Some movie producers, writers or creative executives rely on grannies’ village folktales, while others transform media news stories for their next movie story! But they there are other sources of stories to explore and interest any film audience. However, wherever and whenever that creative spark happens, the story should have a clearly defined genre and interpret message focus (theme or controlling idea).
Genres are categories, classifications, similar, familiar film groupings. They are also patterns, styles, templates, archetypes or artistic practices. Crime, horror, sci-fi, war or westerns could be based on stock characters. These are usually popular and frequently identified movie characters.
Filming techniques and formats also result in certain genres. Therefore lighting, camera angles, shooting and editing styles also classify movies; more so story-lines, themes and plots. The use of music and sound to enhance or emphasize moods identify genres too.
The guiding idea or theme, the heartbeat or value, more or less the DNA or seed, which holds the story together is dependent on the writer, producer or filmmaker’s statement. In fact to think the writer or producer should not make a statement or have opinion is good reason, why some movies miss informing and educating audiences apart from entertainment. Therefore any filmmaker without an opinion or clear statement of purpose to influence his or her audience deserves to be called-out, ‘Liar! Liar! Liar!’
The writer and producer should indeed have a social obligation while telling any story. That obligation determines who or what the story is all about. And this is where we clearly know our protagonist vis-à-vis antagonist, who drive stories’ conflicts. Really, we the audience get entertained, informed and educated in shared experience from these two opposing characters;’ trying to resolve their misunderstanding and struggle till ending. At the end of the day, we hate, love or live the filmmaker’s opinion, statement or impersonate movie characters.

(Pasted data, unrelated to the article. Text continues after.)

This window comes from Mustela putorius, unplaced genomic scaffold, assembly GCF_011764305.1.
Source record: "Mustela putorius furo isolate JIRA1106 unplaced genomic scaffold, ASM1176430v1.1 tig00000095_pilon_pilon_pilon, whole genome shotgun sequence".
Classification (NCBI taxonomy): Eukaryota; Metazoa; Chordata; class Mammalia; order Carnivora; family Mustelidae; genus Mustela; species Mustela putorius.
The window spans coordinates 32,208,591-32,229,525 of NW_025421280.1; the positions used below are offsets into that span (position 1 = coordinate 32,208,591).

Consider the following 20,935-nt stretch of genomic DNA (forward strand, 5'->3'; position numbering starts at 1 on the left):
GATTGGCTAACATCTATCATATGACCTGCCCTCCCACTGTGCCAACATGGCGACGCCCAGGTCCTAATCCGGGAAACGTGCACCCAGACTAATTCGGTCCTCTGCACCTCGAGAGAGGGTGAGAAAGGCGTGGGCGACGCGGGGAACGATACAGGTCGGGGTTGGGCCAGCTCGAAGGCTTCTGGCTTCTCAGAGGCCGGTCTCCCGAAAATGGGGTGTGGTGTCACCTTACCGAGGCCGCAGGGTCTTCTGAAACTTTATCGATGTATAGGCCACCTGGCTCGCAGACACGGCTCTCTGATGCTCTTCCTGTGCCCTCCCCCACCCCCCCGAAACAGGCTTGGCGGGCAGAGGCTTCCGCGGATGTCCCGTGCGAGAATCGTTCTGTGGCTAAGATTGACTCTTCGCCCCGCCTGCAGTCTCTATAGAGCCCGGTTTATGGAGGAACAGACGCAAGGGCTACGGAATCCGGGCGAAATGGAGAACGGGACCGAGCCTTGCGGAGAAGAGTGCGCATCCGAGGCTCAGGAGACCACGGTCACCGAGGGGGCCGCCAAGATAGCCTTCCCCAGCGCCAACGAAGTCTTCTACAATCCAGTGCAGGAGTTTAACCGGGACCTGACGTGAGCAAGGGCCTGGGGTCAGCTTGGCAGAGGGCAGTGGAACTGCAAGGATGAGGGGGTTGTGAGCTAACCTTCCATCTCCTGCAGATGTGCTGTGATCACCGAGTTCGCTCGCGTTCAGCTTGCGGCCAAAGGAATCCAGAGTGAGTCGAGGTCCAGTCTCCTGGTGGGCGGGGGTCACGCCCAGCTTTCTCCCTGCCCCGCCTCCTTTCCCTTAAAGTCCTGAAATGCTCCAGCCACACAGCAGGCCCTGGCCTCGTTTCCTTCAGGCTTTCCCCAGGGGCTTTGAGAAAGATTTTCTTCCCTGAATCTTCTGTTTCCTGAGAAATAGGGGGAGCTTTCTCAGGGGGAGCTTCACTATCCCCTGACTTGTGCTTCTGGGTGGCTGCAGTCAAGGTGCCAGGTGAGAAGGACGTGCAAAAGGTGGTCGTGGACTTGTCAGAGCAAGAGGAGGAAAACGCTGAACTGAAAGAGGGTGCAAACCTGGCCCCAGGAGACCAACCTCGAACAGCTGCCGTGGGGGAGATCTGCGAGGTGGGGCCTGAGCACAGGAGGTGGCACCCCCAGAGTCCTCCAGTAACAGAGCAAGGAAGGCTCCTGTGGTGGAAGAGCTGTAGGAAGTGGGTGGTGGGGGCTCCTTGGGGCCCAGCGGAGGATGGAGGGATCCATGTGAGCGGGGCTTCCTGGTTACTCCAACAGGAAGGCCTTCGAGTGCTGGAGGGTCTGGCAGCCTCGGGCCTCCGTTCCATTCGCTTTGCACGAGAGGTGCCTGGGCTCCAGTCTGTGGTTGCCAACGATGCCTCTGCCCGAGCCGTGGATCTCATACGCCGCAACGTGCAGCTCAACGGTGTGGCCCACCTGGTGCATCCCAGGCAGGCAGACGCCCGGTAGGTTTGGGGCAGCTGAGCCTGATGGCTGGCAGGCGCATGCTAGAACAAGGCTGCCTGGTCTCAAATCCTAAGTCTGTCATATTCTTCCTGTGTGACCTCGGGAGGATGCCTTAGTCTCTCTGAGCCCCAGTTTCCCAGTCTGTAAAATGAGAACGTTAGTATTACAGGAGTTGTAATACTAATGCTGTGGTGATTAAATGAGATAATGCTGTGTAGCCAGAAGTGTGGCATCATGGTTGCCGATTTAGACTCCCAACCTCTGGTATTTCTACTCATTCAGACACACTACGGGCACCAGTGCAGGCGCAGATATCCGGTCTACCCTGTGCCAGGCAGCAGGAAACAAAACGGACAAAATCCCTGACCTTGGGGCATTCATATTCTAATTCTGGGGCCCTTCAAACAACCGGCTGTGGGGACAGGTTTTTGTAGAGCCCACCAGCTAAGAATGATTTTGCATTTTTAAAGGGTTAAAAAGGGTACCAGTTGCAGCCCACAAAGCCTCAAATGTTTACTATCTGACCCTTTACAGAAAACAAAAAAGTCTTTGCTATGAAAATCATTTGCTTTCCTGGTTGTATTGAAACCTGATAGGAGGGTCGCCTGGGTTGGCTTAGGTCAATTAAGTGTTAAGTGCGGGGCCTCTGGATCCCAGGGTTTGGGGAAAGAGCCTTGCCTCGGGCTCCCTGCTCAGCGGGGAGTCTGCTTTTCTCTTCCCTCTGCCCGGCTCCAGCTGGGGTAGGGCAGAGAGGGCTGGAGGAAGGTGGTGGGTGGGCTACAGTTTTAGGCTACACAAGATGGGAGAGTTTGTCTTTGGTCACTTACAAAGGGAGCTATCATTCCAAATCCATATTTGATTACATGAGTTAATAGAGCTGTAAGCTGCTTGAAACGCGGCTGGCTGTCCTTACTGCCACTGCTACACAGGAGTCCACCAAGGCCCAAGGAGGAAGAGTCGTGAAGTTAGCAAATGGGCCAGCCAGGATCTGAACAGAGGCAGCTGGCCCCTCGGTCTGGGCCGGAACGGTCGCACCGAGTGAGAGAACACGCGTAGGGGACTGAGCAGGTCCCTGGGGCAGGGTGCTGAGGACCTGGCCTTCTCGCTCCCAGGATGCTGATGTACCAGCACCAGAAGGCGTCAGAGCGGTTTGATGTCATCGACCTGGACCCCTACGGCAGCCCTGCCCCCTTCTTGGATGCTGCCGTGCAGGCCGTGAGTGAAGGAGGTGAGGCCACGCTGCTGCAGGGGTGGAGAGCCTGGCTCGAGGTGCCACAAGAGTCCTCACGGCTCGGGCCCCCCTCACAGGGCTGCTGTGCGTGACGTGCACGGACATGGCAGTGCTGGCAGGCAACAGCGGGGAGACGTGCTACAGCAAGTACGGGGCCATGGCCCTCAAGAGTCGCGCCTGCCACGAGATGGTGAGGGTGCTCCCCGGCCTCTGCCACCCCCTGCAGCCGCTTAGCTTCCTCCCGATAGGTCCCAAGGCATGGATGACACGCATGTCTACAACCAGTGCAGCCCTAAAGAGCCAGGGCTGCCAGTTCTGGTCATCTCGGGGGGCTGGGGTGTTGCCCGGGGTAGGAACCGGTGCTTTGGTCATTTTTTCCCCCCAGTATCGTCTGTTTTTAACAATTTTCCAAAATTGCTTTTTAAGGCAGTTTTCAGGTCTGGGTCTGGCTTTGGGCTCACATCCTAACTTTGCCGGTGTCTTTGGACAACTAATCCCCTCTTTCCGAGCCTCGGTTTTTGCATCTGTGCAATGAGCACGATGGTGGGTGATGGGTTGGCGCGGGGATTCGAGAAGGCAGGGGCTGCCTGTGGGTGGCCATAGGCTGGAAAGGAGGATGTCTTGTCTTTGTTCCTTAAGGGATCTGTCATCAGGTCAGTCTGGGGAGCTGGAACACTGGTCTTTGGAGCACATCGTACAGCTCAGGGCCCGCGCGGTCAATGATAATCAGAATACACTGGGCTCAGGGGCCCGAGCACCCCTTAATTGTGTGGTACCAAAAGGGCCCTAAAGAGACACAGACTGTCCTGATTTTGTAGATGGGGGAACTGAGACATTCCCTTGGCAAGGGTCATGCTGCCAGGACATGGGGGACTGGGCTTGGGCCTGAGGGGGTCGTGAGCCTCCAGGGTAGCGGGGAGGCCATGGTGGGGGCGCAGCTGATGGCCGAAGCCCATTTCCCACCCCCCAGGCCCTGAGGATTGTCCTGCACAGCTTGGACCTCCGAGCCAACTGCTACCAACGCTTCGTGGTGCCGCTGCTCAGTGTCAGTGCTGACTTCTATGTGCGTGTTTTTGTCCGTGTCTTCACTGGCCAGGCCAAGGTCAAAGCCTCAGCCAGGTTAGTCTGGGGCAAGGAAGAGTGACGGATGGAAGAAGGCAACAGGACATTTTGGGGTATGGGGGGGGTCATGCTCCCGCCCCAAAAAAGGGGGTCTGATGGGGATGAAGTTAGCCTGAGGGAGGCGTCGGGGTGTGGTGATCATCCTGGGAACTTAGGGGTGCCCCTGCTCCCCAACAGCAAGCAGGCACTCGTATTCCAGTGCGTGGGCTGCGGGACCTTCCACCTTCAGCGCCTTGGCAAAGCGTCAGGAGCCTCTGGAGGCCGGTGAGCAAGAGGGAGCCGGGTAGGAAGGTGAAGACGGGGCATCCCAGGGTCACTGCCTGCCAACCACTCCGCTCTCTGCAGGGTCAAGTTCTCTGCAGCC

The protagonist vis-à-vis antagonist therefore engage in a grand debate to explain theme as basis or genesis of any given story. It is then possible to link an average story theme to pertinent events, issues, personalities or places. That way every screenplay is worth its audience, if it reflects target audiences’ experiences; possibly exaggerate such to heighten entertainment. Consequently while entertainment is the filmmaker’s most desired goal, it is very important to add value to inform and educate targeted audiences. A better understanding of the theme and the protagonist’s goal via the writer, producer, creative executive or filmmaker’s vision or mission will add that value. So what should be the average creative or filmmaker’s goal?
More often than not our personal experiences jump-start the inspirations mentioned earlier. It could make sense to have a bullet-points outline of story objectives.
- Define high school environment as a community with its unique morals.
- Demonstrate what the school as a community should impress on outsiders.
- Impress integrity as an essential to belong in the school community.
- Demonstrate how integrity develops a living code and beneficial lifestyle in a high school community; being one another's keeper.
- Feature an outstanding school kid, who embodies service and the saving of decent lifestyle against education corruption.
- Build model individual character as principle for any school community.
These summarize the story’s beginning, middle and end or climax. Aligning such objectives with Aristotle’s Three Act Structure or applicable plot structure consequently becomes useful. But not without writing the best logline to summarize the story idea, interest the producer or executive producer, who provides the funding. Accordingly there is great reward for the storyteller, who writes a fund-able story logline with obvious stakes, risks or benefits to the protagonist. https://www.filmlab.ng/post/sales-tools-story-visualization-with-logline-synopsis-and-tagline. The more risks the protagonist experiences and overcomes the more the conflict grows; more so the entertainment value for the movie audience. And we must not miss the fact that such conflicts should reflect the filmmaker’s story motif, theme or message.
As we launch our stories, loglines, synopses and treatments, will state, summarize and outline layered conflicts among and between movie story characters. Our characters’ experiences so outlined, enrich and build the screenplay.
A young thief, seeking revenge for the death of his brother, is trained by the once great, but aged Zorro, who also pursues vengeance of his own.